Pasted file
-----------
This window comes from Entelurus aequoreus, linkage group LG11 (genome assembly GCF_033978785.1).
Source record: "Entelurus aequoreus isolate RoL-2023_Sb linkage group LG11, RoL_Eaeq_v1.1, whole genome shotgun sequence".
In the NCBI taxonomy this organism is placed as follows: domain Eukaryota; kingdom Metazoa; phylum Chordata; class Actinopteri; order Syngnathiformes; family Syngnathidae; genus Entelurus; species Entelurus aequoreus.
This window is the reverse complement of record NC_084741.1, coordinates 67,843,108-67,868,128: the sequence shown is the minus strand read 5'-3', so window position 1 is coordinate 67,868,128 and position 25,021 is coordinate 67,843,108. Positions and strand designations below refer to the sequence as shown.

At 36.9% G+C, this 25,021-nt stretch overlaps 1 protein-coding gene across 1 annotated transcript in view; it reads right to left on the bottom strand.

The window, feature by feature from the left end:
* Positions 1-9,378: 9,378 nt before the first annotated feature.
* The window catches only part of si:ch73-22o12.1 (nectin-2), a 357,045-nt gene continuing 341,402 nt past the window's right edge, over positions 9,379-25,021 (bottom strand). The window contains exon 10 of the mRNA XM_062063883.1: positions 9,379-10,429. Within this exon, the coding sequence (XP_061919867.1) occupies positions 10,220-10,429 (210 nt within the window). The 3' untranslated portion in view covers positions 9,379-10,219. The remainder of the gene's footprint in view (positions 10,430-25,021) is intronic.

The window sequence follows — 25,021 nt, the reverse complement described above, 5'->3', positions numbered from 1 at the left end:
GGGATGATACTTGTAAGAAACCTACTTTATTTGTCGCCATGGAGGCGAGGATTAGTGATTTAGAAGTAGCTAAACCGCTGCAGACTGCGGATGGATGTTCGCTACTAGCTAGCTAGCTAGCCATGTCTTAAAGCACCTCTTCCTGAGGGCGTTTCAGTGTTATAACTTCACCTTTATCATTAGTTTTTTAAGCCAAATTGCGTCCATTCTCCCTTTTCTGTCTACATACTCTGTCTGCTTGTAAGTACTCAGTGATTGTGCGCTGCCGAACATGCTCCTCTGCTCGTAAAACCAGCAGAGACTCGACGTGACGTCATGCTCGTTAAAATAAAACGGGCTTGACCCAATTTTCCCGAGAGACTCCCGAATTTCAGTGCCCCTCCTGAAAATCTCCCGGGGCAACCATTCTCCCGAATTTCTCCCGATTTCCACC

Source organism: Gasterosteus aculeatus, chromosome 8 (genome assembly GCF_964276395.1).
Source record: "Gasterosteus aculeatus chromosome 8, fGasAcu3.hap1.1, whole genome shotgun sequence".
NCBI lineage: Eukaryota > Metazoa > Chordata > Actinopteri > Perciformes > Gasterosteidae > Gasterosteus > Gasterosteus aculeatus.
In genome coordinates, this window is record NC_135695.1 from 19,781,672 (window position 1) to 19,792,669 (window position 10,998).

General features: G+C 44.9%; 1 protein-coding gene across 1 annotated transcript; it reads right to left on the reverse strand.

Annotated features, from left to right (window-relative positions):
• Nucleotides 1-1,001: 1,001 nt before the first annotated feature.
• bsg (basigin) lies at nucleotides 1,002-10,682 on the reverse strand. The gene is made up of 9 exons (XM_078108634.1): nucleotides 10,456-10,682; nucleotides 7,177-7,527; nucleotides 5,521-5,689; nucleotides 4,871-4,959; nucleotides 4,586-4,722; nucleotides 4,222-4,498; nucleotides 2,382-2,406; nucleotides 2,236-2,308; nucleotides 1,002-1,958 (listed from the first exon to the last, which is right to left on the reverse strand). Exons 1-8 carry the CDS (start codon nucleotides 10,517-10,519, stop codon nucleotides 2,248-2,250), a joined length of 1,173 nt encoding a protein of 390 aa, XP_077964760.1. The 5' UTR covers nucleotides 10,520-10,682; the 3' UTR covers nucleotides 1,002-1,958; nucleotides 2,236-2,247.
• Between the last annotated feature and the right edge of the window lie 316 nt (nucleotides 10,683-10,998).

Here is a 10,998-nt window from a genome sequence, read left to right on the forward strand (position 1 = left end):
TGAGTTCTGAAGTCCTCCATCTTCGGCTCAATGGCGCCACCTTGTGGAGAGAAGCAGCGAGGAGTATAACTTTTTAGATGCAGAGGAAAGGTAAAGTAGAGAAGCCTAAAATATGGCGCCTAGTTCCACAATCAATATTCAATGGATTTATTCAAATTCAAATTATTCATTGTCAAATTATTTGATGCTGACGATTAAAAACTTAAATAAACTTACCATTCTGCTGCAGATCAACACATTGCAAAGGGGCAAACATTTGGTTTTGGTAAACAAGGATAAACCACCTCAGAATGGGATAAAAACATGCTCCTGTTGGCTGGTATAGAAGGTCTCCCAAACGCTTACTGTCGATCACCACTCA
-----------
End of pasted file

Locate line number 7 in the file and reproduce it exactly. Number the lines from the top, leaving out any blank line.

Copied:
* Positions 1-9,378: 9,378 nt before the first annotated feature.